10 Security Threats That Came And Went

All Things Come To An End

Amid a seemingly interminable reign of terror imposed by hacking groups LulzSec and Anonymous, it might seem that law abiding users will forever be forced to deal with an endless string of cyber hacks on targets that have included Sony, the CIA and Rupert Murdoch’s News Corp. empire.

With this in mind, we’re offering a bit of perspective. As the Internet has evolved and flourished, so too have a myriad of cyber threats. Some threats survived years and infected millions. Others emerged for only a few weeks but left a path of destruction in their wake. And like the fall of the Roman Empire, they eventually were taken down or fizzled out -- only to be replaced by something more insidious.

Here a few of the most formidable security threats that have come and gone. Which begs the question -- what will come next?

The "I Love You" Virus

The words ’I love you’ never instilled so much fear in people’s hearts (well, almost). The virus, also known as ’Love Letter,’ swept through tens of millions of inboxes in 2000, wreaking havoc on users’ computers. One of the first attacks to employ social engineering techniques, the prolific virus enticed users with the subject line ’I Love You’ coupled with an attachment, ’Love Letter For You.’

Upon opening the attachment, users were treated to a very unexpected surprise when the worm sent a copy of itself to all of their contacts in messages appearing to arrive from the victim, while making a slew of malicious changes to the victim’s system with a password-stealing Trojan designed to harvest ISP usernames and passwords.

After multiple waves of attacks, the "I Love You" virus eventually fizzled out. But not before leaving behind a path of destruction in its wake estimated to have cost companies between $5 to $10 billion for the cleanup of infected machines.

Melissa Virus

Named for a lap dancer in Florida, Melissa chartered new territory as one of the first and most effective mass mailer viruses, setting a new precedent for e-mail as a mainstream attack vector.

And as one of the most prolific mass mailer viruses, Melissa propagated via Microsoft Word documents in 1999 and mailed itself to the Outlook contacts of the compromised users, effectively shutting down numerous Internet mail systems. While not originally designed with malicious intent, the virus caused problems by overloaded servers, forcing them to choke.

Melissa’s successful rampage also paved the way for scads of copycats using e-mail to distribute everything from scams to malicious code.


The problem took root when experts began to think long and hard about digital and non-digital systems that were coded to abbreviate four-digit years with only two digits.

What happens when it's time to roll over the two digits from x99 to x00? No one knew, and wild speculation ensued. Without corrective action, it was suggested that systems would break down when the ascending numbering system suddenly became invalid.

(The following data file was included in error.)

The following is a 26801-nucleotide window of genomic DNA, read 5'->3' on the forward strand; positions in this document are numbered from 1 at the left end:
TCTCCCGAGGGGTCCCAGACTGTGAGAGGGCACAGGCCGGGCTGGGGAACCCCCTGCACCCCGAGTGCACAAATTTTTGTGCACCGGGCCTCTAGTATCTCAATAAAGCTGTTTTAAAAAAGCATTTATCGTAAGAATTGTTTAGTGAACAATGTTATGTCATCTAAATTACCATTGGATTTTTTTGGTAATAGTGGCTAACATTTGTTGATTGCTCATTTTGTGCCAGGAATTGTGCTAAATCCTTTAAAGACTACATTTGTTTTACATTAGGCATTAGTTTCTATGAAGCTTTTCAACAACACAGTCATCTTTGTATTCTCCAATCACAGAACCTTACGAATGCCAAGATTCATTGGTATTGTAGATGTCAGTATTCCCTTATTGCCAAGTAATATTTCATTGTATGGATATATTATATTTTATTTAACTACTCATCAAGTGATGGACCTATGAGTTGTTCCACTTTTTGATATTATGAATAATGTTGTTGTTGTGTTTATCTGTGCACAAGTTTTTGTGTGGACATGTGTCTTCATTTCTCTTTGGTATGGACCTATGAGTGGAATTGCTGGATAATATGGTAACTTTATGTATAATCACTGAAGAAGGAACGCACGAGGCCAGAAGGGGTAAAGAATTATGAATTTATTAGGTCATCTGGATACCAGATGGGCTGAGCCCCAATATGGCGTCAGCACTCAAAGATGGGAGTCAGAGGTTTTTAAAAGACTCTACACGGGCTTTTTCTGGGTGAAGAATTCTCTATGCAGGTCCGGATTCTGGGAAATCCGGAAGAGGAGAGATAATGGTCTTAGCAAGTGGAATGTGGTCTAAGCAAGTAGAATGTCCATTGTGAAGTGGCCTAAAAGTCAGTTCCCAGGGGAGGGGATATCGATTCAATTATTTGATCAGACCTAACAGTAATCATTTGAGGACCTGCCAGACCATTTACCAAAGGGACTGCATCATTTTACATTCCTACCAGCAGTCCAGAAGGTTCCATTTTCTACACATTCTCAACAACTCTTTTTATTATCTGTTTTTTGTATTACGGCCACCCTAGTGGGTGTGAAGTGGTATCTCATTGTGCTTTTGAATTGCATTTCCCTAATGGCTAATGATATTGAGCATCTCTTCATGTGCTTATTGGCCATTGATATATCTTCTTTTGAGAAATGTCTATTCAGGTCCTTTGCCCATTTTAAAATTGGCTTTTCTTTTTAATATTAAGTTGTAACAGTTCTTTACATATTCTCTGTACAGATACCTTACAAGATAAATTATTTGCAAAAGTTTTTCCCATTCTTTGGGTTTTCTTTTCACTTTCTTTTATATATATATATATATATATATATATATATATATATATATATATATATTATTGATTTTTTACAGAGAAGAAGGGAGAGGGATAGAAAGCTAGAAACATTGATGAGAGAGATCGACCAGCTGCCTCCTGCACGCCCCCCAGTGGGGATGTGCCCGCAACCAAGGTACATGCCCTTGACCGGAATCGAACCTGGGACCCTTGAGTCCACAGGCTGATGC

Subsequently, computer systems would fail, digitized critical infrastructure would come to a halt, planes would crash, bank accounts would be wiped out and the whole world would go dark.

But, needless to say, the New Year's countdown clock progressed evenly from 11:59 p.m. to 12:00 a.m. The lights stayed on. The planes remained in the air. There were no runs on the banks. And the world continued to party like it was 1999.

Storm Worm

The Storm Worm first took the world by, well, storm, with a backdoor Trojan horse that circulated via an e-mail message with a subject line that read "230 dead as storm batters Europe".

Computers in its wake were automatically merged into global mega-botnet -- the first with a decentralized command--making it almost impossible for security folks to contain and control its spread. By September 2007, estimates of computers infected by the Storm botnet ranged from 1 to 10 million, powering around 20 percent of the world’s spam and 8 percent of global malware at its peak. PCs infected with the Storm worm were used to blast out millions of spam e-mails advertising Web links which would propagate when users clicked on them. Once infected, victims were treated to everything from Viagra and pharmaceutical ads to offers for penny stock "pump-and-dump" investment scams. Then as quickly as Storm rolled in, the clouds parted, and the deluge faded into oblivion.

The Russian Business Network

Basically known as the IT department of cyber crime, the Russian Business Network grew to dominate the cyber underworld in 2007 and 2008. Like many good crime families, the St. Petersburg-based RBN made its name from sales -- in particular Web site hosting to people engaged in criminal activity. And during RBN’s heyday, it was difficult to find an attack, botnet or spam campaign not somehow linked to it. The Washington Post reported that every major advancement in computer viruses or worms in 2005 and 2006 emanated from or sent stolen consumer data back to servers at RBN, including such infamous botnets such as Gozi, Grab, Haxdoor, Metaphisher, Mpack, Ordergun, Pinch, Rustock, Snatch, Torpig, and URsnif. Groups operating through the company's computers are thought to be responsible for about half of all phishing attacks in 2006. So what happened to this seemingly indefatigable network? Well, who knows? Some experts speculate the group became too visible a target to law enforcement officials and shifted their practice to China and Taiwan.